New research demonstrates that asteroids and meteorites can give scientists keen insight into when and how molecules initially formed on Earth.
Nicholas Hud, the director of the NSF-NASA Center for Chemical Evolution at the Georgia Institute of Technology, believes that asteroid “time capsules” show what molecules originally existed in the solar system, giving scientists the starting point they need to reconstruct the complex pathway that got life started on Earth.
Hud presented his findings as a panelist at the “Asteroids for Research, Discovery, and Commerce” press briefing on Feb. 17 during the 2018 Annual Meeting of the American Association for the Advancement of Science (AAAS) in Austin, TX. He said that finding molecules in asteroids provides the strongest evidence that such compounds were present on Earth prior to life being formed.
Knowing exactly what molecules were present could help establish the initial conditions that led to the formation of amino acids and related compounds that came together to form peptides—small protein-like molecules that may have kicked off life on Earth.
“We can look to the asteroids to help us understand what chemistry is possible in the universe,” Hud said in a statement. “It’s important for us to study materials from asteroids and meteorites, the smaller versions of asteroids that fall to Earth, to test the validity of our models for how molecules in them could have helped give rise to life.
“We also need to catalog the molecules from asteroids and meteorites because there might be compounds there that we had not even considered important for starting life,” he added.
For several years, NASA scientists have been analyzing compounds found in asteroids and meteorites.
The Miller-Urey experiment, conducted in 1952 to simulate conditions believed to have existed on the early Earth, discovered more than 20 different amino acids, organic compounds that are the building blocks for peptides.
“If you model a prebiotic chemical reaction in the laboratory, scientists can argue about whether or not you had the right starting materials,” Hud said. “Detection of a molecule in an asteroid or meteorite is about the only evidence everyone will accept for that molecule being prebiotic. It’s something we can really lean on.”
Since the Miller-Urey experiment—where researchers discovered that water, methane, ammonia and hydrogen all likely existed in the atmosphere when the Earth was very young—scientists have demonstrated the feasibility of other chemical pathways to amino acids necessary for life.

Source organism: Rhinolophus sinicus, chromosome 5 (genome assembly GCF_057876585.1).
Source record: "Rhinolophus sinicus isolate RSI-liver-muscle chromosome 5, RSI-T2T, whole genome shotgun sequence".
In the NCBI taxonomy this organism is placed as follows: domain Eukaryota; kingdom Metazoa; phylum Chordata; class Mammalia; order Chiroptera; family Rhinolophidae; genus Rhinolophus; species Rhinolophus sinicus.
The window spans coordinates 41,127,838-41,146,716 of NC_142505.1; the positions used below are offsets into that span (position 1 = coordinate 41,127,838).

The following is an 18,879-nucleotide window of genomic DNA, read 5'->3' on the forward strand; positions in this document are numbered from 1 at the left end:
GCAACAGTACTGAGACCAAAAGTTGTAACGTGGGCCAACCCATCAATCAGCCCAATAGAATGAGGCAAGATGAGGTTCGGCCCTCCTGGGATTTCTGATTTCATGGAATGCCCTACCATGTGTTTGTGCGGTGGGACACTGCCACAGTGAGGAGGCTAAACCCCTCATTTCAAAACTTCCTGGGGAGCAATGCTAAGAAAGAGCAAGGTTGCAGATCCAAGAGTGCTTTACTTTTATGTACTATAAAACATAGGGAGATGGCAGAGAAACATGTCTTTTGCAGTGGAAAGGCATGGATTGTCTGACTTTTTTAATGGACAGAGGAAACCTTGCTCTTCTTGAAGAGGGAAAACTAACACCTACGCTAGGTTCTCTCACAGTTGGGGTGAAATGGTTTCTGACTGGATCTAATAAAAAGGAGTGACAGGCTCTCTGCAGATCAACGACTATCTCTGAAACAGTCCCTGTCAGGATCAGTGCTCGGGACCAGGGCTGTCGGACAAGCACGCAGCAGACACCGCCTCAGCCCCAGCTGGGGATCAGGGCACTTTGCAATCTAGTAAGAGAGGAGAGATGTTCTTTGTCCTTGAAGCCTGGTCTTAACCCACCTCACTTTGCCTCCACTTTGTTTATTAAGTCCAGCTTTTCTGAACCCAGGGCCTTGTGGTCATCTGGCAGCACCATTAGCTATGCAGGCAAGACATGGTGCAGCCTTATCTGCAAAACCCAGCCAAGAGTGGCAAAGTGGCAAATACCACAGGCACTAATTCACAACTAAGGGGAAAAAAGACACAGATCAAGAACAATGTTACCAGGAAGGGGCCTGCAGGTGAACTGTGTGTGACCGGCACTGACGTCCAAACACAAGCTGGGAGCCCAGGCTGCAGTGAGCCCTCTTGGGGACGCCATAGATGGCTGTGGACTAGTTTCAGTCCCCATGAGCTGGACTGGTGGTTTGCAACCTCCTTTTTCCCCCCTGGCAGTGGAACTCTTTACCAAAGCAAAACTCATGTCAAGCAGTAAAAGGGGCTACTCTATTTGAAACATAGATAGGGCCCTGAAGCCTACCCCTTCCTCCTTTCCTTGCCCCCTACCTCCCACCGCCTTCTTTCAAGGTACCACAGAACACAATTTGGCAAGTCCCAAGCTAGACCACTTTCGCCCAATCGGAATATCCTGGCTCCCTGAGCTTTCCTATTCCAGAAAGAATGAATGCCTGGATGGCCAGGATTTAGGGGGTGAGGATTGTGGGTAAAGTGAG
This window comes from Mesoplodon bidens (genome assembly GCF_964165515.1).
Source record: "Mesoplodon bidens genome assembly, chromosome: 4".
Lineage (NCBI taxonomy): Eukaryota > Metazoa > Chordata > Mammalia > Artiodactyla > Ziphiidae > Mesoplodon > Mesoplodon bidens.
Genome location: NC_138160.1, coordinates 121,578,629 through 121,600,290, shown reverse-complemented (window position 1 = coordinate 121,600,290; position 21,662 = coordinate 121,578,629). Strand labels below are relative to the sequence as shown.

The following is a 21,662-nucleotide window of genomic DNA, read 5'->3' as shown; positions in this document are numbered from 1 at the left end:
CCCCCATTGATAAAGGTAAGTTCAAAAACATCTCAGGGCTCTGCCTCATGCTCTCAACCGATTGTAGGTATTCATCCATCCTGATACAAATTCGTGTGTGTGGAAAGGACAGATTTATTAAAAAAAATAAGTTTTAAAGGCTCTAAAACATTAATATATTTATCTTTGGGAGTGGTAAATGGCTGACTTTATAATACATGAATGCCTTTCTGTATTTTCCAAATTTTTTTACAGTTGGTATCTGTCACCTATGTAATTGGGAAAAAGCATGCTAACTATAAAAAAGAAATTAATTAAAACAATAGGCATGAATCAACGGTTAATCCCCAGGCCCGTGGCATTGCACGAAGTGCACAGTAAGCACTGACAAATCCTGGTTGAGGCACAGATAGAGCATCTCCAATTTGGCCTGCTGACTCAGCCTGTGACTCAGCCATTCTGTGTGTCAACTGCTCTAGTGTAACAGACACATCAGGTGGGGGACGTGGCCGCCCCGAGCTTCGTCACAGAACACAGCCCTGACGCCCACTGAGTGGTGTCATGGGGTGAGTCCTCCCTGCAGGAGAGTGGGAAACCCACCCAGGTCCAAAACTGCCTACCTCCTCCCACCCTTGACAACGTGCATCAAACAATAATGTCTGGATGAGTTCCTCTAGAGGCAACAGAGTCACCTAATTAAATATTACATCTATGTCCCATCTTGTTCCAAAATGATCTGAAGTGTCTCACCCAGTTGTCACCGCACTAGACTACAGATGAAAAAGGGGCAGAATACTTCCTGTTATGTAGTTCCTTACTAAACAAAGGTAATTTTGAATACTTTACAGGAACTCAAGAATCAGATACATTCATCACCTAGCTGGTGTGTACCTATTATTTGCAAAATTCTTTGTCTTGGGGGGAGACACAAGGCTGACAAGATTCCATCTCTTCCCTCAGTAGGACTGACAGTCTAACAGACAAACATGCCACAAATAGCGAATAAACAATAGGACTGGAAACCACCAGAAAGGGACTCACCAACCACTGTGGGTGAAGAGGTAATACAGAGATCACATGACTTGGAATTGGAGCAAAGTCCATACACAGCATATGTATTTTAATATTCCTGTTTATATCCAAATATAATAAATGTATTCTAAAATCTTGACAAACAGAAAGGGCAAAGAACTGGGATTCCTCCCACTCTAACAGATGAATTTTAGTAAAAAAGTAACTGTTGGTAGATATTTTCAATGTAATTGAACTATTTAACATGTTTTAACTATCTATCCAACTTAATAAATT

Hud used cycles of alternating wet and dry conditions to create complex organic molecules over time. Under such conditions, amino acids and hydroxyl acids—compounds that differ chemically by just a single atom—could have formed short peptides that led to the formation of larger and more complex molecules.
“We now have a really good way to synthesize peptides with amino acids and hydroxy acids working together that could have been common on the early Earth,” Hud said. “Even today, hydroxy acids are found with amino acids in living organisms – and in some meteorite samples that have been examined.”
According to Hud, there are many possible ways that molecules could have been formed.
“What we find is that these compounds can form molecules that look a lot like modern peptides, except in the backbone that is holding the units together,” Hud said. “The overall structure can be very similar and would be easier to make, though it doesn’t have the ability to fold into as complex structures as modern proteins.
“There is a tradeoff between the simplicity of forming these molecules and how close these molecules are to those found in contemporary life,” he added.
A better understanding of early Earth conditions could give scientists a stronger foundation for hypothesizing what could have taken place during the planet’s early days, while offering hints to other pathways that may not have been considered yet.
“There are probably a lot more clues in the asteroids about what molecules were really there,” Hud said. “We may not even know what we should be looking for in these asteroids, but by looking at what molecules we find, we can ask different and more questions about how they could have helped get life started.”